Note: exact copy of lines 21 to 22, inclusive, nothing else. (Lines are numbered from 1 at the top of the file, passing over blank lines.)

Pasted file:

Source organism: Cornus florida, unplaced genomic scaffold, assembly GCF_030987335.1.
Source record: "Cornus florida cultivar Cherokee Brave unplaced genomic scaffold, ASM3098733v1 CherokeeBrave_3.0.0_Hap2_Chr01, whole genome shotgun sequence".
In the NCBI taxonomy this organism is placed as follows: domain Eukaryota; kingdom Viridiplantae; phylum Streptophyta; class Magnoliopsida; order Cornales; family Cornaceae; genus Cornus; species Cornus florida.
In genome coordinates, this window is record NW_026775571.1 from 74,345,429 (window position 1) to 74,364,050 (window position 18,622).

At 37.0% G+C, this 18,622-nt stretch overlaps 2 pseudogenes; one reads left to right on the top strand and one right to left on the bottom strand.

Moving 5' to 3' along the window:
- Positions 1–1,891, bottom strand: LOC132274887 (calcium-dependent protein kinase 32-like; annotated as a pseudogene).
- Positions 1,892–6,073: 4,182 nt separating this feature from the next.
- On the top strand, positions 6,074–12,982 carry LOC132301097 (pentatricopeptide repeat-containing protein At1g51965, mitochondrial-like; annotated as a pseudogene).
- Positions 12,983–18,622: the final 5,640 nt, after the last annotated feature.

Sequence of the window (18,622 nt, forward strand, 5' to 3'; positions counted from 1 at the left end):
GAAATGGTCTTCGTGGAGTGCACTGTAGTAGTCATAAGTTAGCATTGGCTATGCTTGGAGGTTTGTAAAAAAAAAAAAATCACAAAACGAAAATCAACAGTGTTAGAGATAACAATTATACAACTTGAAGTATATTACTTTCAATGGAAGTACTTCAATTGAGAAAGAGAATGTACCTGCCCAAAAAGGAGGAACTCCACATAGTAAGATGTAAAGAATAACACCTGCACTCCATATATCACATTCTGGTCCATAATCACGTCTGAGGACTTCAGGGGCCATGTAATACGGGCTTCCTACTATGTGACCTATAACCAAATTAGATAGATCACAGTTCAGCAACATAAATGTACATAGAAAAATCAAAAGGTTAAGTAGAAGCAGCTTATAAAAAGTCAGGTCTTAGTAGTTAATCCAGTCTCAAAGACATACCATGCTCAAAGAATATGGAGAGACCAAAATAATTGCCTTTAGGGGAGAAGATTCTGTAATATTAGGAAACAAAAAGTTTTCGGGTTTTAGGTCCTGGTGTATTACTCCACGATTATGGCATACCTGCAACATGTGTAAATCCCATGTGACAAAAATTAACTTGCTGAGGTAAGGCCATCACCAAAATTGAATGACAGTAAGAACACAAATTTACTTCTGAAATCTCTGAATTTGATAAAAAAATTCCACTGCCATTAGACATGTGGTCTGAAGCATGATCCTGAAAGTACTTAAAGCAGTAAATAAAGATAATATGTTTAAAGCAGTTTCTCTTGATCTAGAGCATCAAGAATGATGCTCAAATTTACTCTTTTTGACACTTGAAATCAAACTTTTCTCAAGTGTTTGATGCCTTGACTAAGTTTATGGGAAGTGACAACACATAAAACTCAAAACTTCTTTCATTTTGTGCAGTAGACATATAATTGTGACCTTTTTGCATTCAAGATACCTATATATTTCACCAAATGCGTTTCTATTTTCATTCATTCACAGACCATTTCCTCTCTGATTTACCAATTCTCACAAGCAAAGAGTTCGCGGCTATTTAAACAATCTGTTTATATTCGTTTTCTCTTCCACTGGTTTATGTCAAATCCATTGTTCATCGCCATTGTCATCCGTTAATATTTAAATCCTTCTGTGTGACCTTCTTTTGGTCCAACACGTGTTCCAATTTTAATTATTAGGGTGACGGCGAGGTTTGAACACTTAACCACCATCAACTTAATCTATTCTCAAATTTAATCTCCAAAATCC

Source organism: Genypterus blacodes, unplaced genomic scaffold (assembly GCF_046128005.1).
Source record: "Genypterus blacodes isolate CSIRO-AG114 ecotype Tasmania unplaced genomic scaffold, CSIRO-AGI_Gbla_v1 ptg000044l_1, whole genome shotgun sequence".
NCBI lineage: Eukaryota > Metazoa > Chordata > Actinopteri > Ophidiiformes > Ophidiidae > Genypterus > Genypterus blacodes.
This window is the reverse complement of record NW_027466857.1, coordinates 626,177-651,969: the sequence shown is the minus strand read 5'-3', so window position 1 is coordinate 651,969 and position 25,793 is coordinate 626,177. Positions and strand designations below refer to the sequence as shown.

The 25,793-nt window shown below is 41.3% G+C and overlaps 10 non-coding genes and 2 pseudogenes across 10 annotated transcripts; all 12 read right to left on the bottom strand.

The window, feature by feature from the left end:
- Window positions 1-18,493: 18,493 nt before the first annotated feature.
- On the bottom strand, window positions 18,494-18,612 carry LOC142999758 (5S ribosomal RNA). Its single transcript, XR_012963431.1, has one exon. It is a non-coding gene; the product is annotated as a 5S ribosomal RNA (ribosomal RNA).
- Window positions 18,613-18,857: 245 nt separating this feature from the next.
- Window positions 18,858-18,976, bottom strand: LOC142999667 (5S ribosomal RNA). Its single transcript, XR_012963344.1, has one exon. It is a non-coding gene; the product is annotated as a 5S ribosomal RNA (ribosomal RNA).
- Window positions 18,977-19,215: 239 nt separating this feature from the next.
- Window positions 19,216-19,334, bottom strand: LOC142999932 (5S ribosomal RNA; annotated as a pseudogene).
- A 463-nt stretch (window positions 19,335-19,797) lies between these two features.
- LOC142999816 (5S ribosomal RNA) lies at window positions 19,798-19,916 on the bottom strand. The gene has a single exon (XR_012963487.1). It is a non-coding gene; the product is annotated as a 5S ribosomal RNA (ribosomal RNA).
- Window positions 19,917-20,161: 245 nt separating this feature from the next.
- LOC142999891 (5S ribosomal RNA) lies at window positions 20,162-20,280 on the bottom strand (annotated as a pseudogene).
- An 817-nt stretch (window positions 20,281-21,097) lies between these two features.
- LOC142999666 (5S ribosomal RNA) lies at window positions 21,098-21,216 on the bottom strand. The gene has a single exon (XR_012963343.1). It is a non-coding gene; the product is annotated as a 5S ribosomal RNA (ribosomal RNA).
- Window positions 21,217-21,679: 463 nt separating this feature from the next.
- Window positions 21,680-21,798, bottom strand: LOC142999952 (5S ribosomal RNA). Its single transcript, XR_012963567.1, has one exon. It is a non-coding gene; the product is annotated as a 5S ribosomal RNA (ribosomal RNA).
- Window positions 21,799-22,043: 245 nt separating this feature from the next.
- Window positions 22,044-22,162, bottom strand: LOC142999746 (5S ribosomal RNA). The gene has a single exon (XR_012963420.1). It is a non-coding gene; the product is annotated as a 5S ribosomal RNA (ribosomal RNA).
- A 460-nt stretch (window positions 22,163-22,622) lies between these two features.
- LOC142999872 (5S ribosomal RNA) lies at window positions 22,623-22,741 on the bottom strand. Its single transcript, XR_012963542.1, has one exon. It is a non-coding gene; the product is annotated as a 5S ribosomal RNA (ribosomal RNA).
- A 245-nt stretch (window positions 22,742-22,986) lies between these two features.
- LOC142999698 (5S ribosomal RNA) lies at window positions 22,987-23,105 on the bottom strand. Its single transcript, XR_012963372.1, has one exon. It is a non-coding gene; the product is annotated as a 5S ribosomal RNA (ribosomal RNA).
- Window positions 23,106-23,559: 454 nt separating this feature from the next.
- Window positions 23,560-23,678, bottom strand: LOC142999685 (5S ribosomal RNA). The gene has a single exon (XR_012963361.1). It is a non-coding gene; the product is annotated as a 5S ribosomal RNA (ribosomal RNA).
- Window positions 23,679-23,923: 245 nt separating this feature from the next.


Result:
- Window positions 18,613-18,857: 245 nt separating this feature from the next.
- Window positions 18,858-18,976, bottom strand: LOC142999667 (5S ribosomal RNA). Its single transcript, XR_012963344.1, has one exon. It is a non-coding gene; the product is annotated as a 5S ribosomal RNA (ribosomal RNA).